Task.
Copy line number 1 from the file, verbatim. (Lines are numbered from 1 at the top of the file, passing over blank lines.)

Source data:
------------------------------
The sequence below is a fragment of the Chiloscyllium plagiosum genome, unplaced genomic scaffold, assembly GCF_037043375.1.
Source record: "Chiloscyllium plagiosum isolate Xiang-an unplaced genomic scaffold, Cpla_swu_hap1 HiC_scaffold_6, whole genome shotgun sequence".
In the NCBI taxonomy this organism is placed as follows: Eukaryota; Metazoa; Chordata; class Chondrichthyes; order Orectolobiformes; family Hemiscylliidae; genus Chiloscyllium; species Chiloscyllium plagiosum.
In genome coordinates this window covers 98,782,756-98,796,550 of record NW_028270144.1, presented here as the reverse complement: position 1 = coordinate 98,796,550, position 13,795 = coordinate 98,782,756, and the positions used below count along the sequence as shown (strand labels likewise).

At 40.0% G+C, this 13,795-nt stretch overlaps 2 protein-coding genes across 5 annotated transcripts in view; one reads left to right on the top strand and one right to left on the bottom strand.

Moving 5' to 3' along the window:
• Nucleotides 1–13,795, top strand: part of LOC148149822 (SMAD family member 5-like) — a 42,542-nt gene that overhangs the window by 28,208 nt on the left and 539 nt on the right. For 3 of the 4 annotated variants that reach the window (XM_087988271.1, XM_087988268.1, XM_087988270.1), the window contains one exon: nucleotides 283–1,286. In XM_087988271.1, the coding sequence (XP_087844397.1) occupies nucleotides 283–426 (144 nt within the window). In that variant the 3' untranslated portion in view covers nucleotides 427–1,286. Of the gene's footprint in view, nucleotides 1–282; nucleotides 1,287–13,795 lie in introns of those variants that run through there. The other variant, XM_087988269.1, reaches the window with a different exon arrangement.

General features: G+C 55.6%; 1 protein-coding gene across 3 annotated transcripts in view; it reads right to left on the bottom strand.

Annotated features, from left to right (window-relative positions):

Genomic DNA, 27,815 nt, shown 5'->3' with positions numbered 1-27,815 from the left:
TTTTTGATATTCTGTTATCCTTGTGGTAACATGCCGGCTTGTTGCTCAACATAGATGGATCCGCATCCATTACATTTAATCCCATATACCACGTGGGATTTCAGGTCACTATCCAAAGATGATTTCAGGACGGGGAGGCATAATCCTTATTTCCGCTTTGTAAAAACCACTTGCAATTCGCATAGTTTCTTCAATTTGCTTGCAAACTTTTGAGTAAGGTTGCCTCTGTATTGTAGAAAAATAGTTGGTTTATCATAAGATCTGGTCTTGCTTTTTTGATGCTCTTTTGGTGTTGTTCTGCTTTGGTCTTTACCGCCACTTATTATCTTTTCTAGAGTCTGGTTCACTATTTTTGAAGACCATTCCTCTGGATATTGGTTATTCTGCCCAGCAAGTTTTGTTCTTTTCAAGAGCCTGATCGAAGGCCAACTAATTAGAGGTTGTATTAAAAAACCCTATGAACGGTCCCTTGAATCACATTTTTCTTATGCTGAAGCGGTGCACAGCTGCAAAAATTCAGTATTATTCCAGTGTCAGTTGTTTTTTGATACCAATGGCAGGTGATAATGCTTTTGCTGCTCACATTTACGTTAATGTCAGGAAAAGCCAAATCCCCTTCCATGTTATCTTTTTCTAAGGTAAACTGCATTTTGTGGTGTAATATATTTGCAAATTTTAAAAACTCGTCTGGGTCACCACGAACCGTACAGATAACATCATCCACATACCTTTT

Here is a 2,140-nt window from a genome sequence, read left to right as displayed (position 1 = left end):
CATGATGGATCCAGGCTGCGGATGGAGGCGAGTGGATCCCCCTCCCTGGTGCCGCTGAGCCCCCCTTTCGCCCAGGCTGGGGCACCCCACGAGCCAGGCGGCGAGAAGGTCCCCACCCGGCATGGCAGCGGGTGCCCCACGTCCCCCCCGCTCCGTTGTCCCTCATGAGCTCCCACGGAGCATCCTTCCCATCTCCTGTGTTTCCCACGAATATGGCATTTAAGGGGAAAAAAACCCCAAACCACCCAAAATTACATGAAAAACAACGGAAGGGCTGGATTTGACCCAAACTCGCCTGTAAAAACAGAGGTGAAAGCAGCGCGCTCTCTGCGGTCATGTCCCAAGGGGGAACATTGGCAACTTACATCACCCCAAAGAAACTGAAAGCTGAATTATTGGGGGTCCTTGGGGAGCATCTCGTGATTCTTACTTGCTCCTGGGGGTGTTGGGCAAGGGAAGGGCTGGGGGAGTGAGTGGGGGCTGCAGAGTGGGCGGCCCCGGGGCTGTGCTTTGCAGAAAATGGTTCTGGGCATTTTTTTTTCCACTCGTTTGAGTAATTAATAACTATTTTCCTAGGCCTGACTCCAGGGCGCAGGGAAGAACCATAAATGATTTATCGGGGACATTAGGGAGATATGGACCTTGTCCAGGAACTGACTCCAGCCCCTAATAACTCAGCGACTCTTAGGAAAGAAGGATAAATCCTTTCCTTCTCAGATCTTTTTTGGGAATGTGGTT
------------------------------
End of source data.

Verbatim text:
The sequence below is a fragment of the Chiloscyllium plagiosum genome, unplaced genomic scaffold, assembly GCF_037043375.1.